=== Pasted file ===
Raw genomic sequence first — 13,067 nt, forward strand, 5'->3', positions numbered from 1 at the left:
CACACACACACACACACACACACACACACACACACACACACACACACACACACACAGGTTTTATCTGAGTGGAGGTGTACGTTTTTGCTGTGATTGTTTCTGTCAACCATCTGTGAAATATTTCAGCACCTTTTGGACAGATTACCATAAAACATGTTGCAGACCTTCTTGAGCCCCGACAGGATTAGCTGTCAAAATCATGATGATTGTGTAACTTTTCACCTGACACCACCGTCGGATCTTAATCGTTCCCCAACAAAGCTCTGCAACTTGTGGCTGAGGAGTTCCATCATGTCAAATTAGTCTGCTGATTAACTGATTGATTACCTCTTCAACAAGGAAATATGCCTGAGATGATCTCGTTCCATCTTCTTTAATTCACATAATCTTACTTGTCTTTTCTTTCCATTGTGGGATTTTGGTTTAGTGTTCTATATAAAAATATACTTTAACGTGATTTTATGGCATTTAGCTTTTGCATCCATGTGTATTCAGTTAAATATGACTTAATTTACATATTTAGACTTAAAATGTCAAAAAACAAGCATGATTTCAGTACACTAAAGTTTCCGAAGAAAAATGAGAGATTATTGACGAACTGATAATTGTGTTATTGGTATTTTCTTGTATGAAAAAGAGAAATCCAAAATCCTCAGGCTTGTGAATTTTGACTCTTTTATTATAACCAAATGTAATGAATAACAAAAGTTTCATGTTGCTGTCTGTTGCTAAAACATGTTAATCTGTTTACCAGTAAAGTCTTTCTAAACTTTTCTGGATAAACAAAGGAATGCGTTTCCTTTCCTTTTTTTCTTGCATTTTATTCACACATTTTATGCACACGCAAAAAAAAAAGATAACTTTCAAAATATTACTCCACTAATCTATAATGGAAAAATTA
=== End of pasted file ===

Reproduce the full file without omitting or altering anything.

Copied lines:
Raw genomic sequence first — 13,067 nt, forward strand, 5'->3', positions numbered from 1 at the left:
CACACACACACACACACACACACACACACACACACACACACACACACACACACACAGGTTTTATCTGAGTGGAGGTGTACGTTTTTGCTGTGATTGTTTCTGTCAACCATCTGTGAAATATTTCAGCACCTTTTGGACAGATTACCATAAAACATGTTGCAGACCTTCTTGAGCCCCGACAGGATTAGCTGTCAAAATCATGATGATTGTGTAACTTTTCACCTGACACCACCGTCGGATCTTAATCGTTCCCCAACAAAGCTCTGCAACTTGTGGCTGAGGAGTTCCATCATGTCAAATTAGTCTGCTGATTAACTGATTGATTACCTCTTCAACAAGGAAATATGCCTGAGATGATCTCGTTCCATCTTCTTTAATTCACATAATCTTACTTGTCTTTTCTTTCCATTGTGGGATTTTGGTTTAGTGTTCTATATAAAAATATACTTTAACGTGATTTTATGGCATTTAGCTTTTGCATCCATGTGTATTCAGTTAAATATGACTTAATTTACATATTTAGACTTAAAATGTCAAAAAACAAGCATGATTTCAGTACACTAAAGTTTCCGAAGAAAAATGAGAGATTATTGACGAACTGATAATTGTGTTATTGGTATTTTCTTGTATGAAAAAGAGAAATCCAAAATCCTCAGGCTTGTGAATTTTGACTCTTTTATTATAACCAAATGTAATGAATAACAAAAGTTTCATGTTGCTGTCTGTTGCTAAAACATGTTAATCTGTTTACCAGTAAAGTCTTTCTAAACTTTTCTGGATAAACAAAGGAATGCGTTTCCTTTCCTTTTTTTCTTGCATTTTATTCACACATTTTATGCACACGCAAAAAAAAAAGATAACTTTCAAAATATTACTCCACTAATCTATAATGGAAAAATTA